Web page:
Monday, July 25, 2005

What's Cookin'?

You'd think I could get three entries in a blog without resorting to recipes. Of course, you’d also think that a town that is 6 miles from the ocean could produce a community cookbook that has at least a couple of decent seafood recipes in it. You’d think. You’d be, of course, sadly mistaken if the town you are thinking of is Toledo, Oregon, and the blog writer is Randy Wylde.

Just a few weeks ago, I had the pleasure of visiting my parents, who now reside in Hillsboro, some miles west of Portland. As mentioned previously, much of the week involved looking through Mom’s rather brilliant photo albums (Mom doesn’t read my blog, so this isn’t blatant kissing up, I promise. That isn’t to say that I’m not completely biased, however.) During this orgy of wistful reminiscence, Mom happened to mention that it is Toledo’s centennial this year, around which several centennial activities have been planned.

Probably the most terrifying to imagine is an “all-classes reunion” for the high school. Class years are meeting all over town (you wouldn’t think there would be enough buildings, but maybe some years are sharing locations). My class year is supposed to meet at the Elks Lodge, which I remember as being permanently smoky (I think they host a bingo night, which would explain that), but remembered fondly because both of the college scholarships I received interviewed me there. Not that I’m planning to go; I have limited vacation, and touching base with people I’ve spent 20 years comfortably forgetting just doesn’t feature as being worth the airfare and car rental. At least one of my two sisters is planning to attend, however. But then she’s become increasingly strange over the past few years.

I think she’s mainly looking forward to the all-classes cross-country fun run, which is the only thing I think is remotely appealing about the centennial event. However, having buried many toxic and oozing barrels of teen-aged lust in my heart and loins for several of my team mates on the cross-country team, I think it would feel a little weird to meet them as an out gay adult. As conversationally challenged as I usually am, I'd be terrified of what I might actually say. “Hey Mike, good to see you! You know, I was just remembering the other day how I used to peek surreptitiously up the leg of your shorts on bus trips! Damn you had hot legs, then!”

So, what does all this have to do with cooking? I’m surprised you remembered to ask. Or that you’re still reading and even care. Anyway. In conjunction with this centennial event, Toledo has produced a community cookbook commemorating the event. Now, Toledo is on a bay. A big one with a nice bridge. It's about 15 winding miles along the edge of the bay to the docks of Newport, or 6 relatively straight miles over Hwy 20 to the same destination. Newport has canneries. It has Trident Seafoods. You can go out on the docks and purchase live Dungeness crabs, fresh oysters, and whole salmon directly from the boats. It's about the only fucking thing I really miss about the area! You can live in the forest, watch the beauty of the ocean whenever you want, and you can eat fucking fresh fish and seafood!

Minnesota is about as far from either coast as you can get. I have really good fish, like, twice a year, if I'm lucky. It all has to fly in, and most of the time, fish arrives here jet lagged and irritable, slightly dehydrated, and smelling like it could use a good shower. It then hands you the bill for its plane flight, and you decide you'd rather make a pork roast.

In Toledo, however, they apparently have the same taste as my neighboring Midwesterners for whom fish comes out of a can or pouch, is promptly combined with mayonnaise, onion, and pickle relish, and spread on toast. Couple slices of Wisconsin cheddar and a brief blast under the broiler, and voila! The height of Midwestern seafood cookery: The Tuna Melt.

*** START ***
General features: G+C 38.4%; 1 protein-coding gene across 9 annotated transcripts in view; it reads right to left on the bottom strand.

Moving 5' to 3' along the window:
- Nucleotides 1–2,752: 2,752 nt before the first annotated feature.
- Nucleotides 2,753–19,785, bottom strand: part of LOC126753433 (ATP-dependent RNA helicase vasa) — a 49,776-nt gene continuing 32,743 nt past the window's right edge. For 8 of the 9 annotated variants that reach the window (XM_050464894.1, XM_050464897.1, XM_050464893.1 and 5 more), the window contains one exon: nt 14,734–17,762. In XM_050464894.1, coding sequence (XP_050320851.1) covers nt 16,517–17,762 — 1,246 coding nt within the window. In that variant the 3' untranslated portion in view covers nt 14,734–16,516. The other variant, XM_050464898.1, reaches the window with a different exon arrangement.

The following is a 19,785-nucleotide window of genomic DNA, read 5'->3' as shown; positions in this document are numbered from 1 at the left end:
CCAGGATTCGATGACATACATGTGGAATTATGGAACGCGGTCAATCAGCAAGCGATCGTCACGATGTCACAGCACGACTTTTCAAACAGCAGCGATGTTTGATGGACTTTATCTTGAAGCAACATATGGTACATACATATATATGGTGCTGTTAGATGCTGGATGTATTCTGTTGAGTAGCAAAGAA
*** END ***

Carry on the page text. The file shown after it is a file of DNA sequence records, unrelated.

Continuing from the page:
Six miles away from salmon so fresh you'd have to slap it AND wash its mouth out with soap, and how many recipes in this book use it? One. One recipe with salmon. From a can! Canned salmon! Inconceivable!

Cans and Jell-O feature to an alarming degree in this cookbook. It's appalling. What the hell are they thinking? If someone asks for my best, or my favorite recipe, you can bet I'm going to do a damn sight better than "5 Can Casserole." This is the best you can do? This is your favorite? If this is your favorite, how often do you eat it? One can of cream of chicken, one can of chicken noodle, one can of Chinese noodles, one can of tuna and one can of evaporated milk heated in the oven makes you happy? Are you insane? It sounds like a recipe for stage vomit! As for other recipes, well, four kinds of Jell-O diced into cubes and combined with whipped cream is NOT a cake, rainbow or otherwise. I know from both cakes and rainbows, and I'm certain of this. Oy.

I don't know whom to blame for this state of affairs. It makes no sense to me. The best I can do is offer a recipe as an antidote. Maryana Vollstedt is a wonderful Pacific coast cookbook writer. She is clearly not from Toledo. This recipe is basically hers, if I recall correctly, but I usually just wing it on a few of the measurements, and I'm too lazy to look it up for the exact measures. Mom made something like this while I was out to visit, and nirvana was achieved, albeit briefly. And that's better than nothing.

Pacific Sole

2-3 lbs of Petrale sole filets
½ cup filberts, toasted at 350 for about 20 minutes, and chopped.

Combine equal handfuls of flour and cornmeal. Season with salt, pepper, and paprika, about ½ tsp each. Or use your own judgement. Dredge sole filets. Saute over med-high heat in about 1 tsp of butter per filet, turning once, about 3 minutes per side, just until done. If you've got the temperature right, the fish should be just done when the outside gets lightly golden brown. For the love of Pete, please don't overcook it. Petrale sole is a magical, delicate, slightly sweet whitefish, whom God hath given as a gift. Treat it gently, and heaven shall be yours. Set filets on a warm serving dish.